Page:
12 June 2023
Nurturing and supporting students to thrive in their schools and classrooms is the key to inclusive education.
This belief is the focus of the 400 educators, school and system leaders, researchers, and policymakers who recently attended the Brisbane Catholic Education (BCE) inaugural Inclusive Education symposium.
School Principals and Support Teachers – Inclusive Education gathered at ‘Active and Engaged – Creating Our Better Future’ to discuss and implement ways to remove barriers to access and participation, and in doing so improve the lives of current and future students.
On the agenda was BCE’s vision for inclusive education, and how that vision creates and nurtures safe, supportive and inclusive communities, said Head of Education Marisa Dann.
“This symposium will improve the lives of our students across our 146 schools by creating environments which nurture and support all students to progress their learning and wellbeing within the classroom – with participants discussing and implementing ways we can remove barriers to access and participation,” Ms Dann said.
“Leveraging on the experts, researchers, policymakers, and the ideas our school leaders and Support Teachers generate, we aimed to create a consistent and whole system perspective on inclusive education and discuss what is contemporary within the Inclusive Education space.
“As educators we should always be strive to do and be better within the inclusive education space, and creating an invaluable opportunity for discussion, reflection, and generating of ideas.”
Ms Dann said BCE was uniquely positioned to implement true inclusive education.
“We are called to do so through our mission and faith,” she said.
“At BCE we aim to give our 77,000 students an authentic view of society throughout their schooling years. Society is made up of all kinds of people, whether that be ethnicity, disabilities, giftedness, and uniqueness.
“It’s up to us as educators to ensure our growing minds are provided rich learning environments where they can experience the people they will be living and working with or advocating for in the future.”
One of the Guest Speakers from the IE Symposium was Professor Suzanne Carrington, a professor at The Centre for Inclusive Education and a member of the Faculty of Creative Industries, Education and Social Justice at the Queensland University of Technology (QUT). Prof Carrington’s areas of expertise are in inclusive education, ethical leadership for inclusive schools, disability, and teacher preparation for inclusive schools, and says it’s important school leaders make time for dialogue and planning within the inclusive education space.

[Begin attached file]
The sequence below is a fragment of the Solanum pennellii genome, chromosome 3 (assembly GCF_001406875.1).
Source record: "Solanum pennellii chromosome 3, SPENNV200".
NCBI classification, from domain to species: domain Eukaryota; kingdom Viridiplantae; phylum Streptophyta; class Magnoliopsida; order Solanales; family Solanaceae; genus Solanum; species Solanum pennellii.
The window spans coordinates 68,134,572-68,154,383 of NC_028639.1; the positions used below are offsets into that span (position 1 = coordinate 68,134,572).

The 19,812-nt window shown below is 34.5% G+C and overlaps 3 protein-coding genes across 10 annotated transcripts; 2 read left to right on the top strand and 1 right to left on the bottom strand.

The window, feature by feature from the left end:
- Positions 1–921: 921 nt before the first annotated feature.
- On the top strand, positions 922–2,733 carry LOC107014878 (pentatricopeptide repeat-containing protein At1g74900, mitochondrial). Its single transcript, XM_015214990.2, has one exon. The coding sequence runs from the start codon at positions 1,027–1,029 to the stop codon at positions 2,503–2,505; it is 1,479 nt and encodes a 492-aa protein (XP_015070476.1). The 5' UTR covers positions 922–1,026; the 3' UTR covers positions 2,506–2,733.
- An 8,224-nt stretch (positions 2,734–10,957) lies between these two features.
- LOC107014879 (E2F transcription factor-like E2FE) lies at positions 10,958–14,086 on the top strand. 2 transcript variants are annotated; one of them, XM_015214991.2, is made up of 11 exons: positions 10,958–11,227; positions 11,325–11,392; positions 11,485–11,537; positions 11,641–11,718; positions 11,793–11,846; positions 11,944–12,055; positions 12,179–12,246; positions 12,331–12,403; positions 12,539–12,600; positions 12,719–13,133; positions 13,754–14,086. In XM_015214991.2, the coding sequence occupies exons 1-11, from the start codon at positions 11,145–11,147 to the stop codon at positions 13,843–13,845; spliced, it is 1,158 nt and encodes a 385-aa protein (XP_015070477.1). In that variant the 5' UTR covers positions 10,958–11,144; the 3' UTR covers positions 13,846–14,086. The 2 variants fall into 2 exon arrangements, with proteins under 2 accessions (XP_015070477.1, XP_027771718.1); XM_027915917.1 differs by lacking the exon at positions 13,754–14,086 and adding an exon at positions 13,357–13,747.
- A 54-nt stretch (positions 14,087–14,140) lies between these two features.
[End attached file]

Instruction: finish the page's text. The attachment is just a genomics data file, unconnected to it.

“Taking time out from busy day-to-day life in schools to hear about new ideas and consider how they can be applied within a school setting is vital,” Prof Carrington said. “I would like the symposium participants to become transformative leaders in their school communities and work collaboratively with inclusive education champions, who have shared values to support inclusion, challenge the status quo and collectively drive change.”
As part of the IE Symposium, every BCE school received a copy of the book Inclusive Education for the 21st Century edited by Professor Linda Graham from QUT, which provides an overview of the foundational principles of inclusive education and the barriers to access and participation.
Participants also had the opportunity to ask questions from guest speakers, Graeme Innes – Chancellor of Central Queensland University and Director of the National Disability Insurance Agency (NDIA), Professor Suzanne Carrington, and Professor Beth Saggers – School of Early Education and Inclusive Education, QUT.
BCE Alumni Olivia Hargroder was also a guest speaker at the symposium. The former Southern Cross Catholic College student is a member of the Down Syndrome Association of Queensland.